‘I felt free today’: Pressure off, Homa (62) goes low in Round 2

‘I felt free today’: Pressure off, Homa (62) goes low in Round 2
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It might be hard to believe, but Max Homa is making his Tour Championship debut this week, almost a decade after turning pro and eight years after securing his first PGA Tour card in 2014.

The 30-year-old started his East Lake premiere with a bogey at the 1st on Thursday, following it up with three more and finishing with a 1-over 71.

Friday was a completely different story.

On the tail end of what he called the best year of his career, Homa did a complete 180 in Round 2, going 5 under on the front nine before adding another birdie and an eagle on the par-5 18th to end his day with an 8-under 62 and 9 under overall – good enough for T-7.

Full-field scores from Tour Championship

“I felt free today, and I trusted that I’m good at golf,” Homa said after the round. “Sometimes I don’t do that.”

After a “month or two” of putting “way too much pressure” on himself and finishing Day 1 T-26, the California native asked himself a question: Why are you putting so much pressure on yourself?

“Golf will test your brain,” Homa said. “I felt like I deserved to play well, and I wasn’t even letting myself in the first place.”

To go from a 71 to a 62, literally overnight, might seem like the result of some top-notch therapy, but Homa did three better: he talked to his wife, Lacey, then his caddie, and finally his coach.

Like Goldilocks and the Three Bears, Homa asked for advice from each of them, and they all delivered it in different ways: caddie Joe Greiner was “harsh” and gave it to him straight, coach Mark Blackburn was the easiest – his “biggest cheerleader” – and “the most in tune” of them all, Lacey, said it with a loving tone.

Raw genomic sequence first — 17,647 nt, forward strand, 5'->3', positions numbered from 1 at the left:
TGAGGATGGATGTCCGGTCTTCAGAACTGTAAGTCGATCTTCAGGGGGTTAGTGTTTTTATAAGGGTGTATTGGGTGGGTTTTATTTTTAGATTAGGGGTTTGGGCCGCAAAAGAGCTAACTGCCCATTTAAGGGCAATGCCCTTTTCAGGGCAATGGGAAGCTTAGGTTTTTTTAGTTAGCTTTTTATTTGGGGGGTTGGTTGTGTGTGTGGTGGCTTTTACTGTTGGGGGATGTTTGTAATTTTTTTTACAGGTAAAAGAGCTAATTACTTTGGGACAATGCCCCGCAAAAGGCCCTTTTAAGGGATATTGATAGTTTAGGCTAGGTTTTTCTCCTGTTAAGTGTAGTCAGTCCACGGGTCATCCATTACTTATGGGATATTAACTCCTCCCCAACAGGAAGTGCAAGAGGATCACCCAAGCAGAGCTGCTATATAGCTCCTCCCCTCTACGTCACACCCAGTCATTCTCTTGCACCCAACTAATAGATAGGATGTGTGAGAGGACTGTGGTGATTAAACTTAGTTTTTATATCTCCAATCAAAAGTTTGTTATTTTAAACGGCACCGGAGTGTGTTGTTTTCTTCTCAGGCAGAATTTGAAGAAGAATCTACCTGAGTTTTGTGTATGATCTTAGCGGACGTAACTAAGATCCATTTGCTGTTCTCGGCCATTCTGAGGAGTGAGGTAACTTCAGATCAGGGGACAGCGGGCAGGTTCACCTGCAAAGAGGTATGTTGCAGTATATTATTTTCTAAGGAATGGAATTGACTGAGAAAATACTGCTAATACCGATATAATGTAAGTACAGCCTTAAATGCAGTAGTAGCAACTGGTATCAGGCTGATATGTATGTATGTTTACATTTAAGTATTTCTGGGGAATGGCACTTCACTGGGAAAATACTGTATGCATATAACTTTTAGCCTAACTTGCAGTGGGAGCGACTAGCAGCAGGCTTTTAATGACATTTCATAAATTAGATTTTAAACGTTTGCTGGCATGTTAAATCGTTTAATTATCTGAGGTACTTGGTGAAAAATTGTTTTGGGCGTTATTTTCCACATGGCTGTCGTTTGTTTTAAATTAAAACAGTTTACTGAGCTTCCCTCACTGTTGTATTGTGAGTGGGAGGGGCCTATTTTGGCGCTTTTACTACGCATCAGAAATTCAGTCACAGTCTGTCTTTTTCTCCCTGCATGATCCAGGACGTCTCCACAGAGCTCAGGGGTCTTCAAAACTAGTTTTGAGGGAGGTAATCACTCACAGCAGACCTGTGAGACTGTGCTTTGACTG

That advice seemed to be more of the same, just reassuring Homa with every conversation.

“I think I know what I do,” Homa said about his negative habit. “I just needed advice on how to not do it.”

While Homa puts the pressure on himself, it stems from everything about the game he plays. With every step forward, he feels the added weight. You think you’ll get to the next level, and everything will be perfect. But in the case of Homa, and many pro athletes, you get there, and you just want to do even better.

“Mark asked me Monday if getting to the Tour Championship lived up to the feel, and I said, no, not at all. Wins do. Wins always do,” Homa said.

There’s still a lot of ground to make up on the weekend if Homa wants to put any pressure on Scheffler and the other guys in the top 5, but Friday was a new day with a fresh outlook. He’s focusing on playing good golf while also being realistic; he knows he’ll need more than just a couple low rounds to win.

Even if it doesn’t feel like it, this is just the beginning for Homa at East Lake, and he’s settling in for the long haul with a renewed mindset.

“I just (feel) lighter and free and just more ready to show off, less worried about what (is) going to go wrong,” Homa said. “And I’m just going to try and keep that as best I possibly can.”

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